The argument that AYP ends up miring schools in bureaucratic compliance activity would only be valid if this was not a pre-existing condition of public education. The reality is that, if anything, districts and states have received federal funding for far too long without having to provide an accounting for outcomes. Whether you are a conservative, a progressive or a small-l libertarian with a social conscious, accountability is what we must require of schools that spend more than $486 billion a year.
All this said, accountability must be more-expansive. It cannot just focus on Title I schools and it must involve more than just test score growth. One step that can be taken is easy to do: Elevate graduation rate data — the ultimate sign of academic success — to the same primary status as test score data and require states and school districts to break down the data by subgroup.
Accountability must also shed light on the various acts of educational malpractice and antiquated rituals that have done little more than assure that millions of children will either drop out or leave school unprepared for success outside of the schoolhouse doors. Evidence has shown that special ed is one of the academic ghettos of American public education. Far too many young men — black, white, Latino and Asian — are being diagnosed with learning disabilities when they really need intensive reading remediation and school environments in which they can thrive. The number of kids being relegated to special ed and spending more than 60 percent of their time outside of regular classrooms — already collected by local, state and federal education agencies — should be part of any AYP measurement.
We also know that alternative high schools are also used by districts as way-stations for students on the way to dropping out. Accountability must include ensuring that the curricula in those schools meet the same high levels of rigor and of high quality that we are demanding of our traditional high schools. The schools within juvenile prisons and jails must also come under scrutiny; at this moment, they are afterthoughts in school reform (when they aren’t forgotten altogether).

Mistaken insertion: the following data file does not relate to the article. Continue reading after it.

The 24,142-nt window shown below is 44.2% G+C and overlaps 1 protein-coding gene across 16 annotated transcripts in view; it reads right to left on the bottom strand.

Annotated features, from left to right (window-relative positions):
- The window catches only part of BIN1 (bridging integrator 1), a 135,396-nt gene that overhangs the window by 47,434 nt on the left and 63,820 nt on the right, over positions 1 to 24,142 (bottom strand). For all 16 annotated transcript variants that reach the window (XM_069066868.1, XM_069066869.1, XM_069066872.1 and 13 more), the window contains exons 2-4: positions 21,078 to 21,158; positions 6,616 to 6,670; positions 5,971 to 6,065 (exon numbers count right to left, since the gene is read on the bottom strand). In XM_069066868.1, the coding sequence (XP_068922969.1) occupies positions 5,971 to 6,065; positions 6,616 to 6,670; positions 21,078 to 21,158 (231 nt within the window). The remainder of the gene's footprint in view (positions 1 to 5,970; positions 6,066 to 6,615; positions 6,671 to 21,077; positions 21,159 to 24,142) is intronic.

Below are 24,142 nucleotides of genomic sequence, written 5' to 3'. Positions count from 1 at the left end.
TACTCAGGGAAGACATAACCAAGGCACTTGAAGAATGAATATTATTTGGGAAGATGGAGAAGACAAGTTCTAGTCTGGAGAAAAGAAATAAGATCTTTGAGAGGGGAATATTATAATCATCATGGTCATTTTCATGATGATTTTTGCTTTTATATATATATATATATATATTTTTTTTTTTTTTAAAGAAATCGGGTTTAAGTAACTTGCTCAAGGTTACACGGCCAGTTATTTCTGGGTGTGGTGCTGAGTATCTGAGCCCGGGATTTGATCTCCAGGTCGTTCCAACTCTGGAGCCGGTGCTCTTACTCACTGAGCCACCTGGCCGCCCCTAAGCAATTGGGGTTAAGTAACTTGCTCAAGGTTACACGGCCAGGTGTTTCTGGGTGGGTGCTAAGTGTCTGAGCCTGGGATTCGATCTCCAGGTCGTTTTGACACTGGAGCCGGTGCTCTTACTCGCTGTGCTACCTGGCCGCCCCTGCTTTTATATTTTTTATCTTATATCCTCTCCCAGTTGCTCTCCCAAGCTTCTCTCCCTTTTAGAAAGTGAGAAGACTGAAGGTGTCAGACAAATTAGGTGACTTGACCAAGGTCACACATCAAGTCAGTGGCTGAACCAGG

Accountability must also include holding teachers, principals and superintendents responsible for laggard student achievement and rewarding them for doing what it takes to foster a culture of genius within their schools. This means publicly releasing value-added evaluations of teacher performance — which is opposed, naturally, by the National Education Association and the American Federation of Teachers — and similar longitudinal data for schools and administrators. If value-added can be used in research, then it should be used in accountability. It also means shutting down dropout factories and academic failure mills, which perpetuate cultures of mediocrity that essentially relegate our poorest kids to shoddy teaching, and providing kids with options — yes, school choice — that allow them to escape systemic academic failure. On
Accountability isn’t just a sideshow in reforming American public education, it is the most-critical element of providing the equality of opportunity in education we say every child deserves.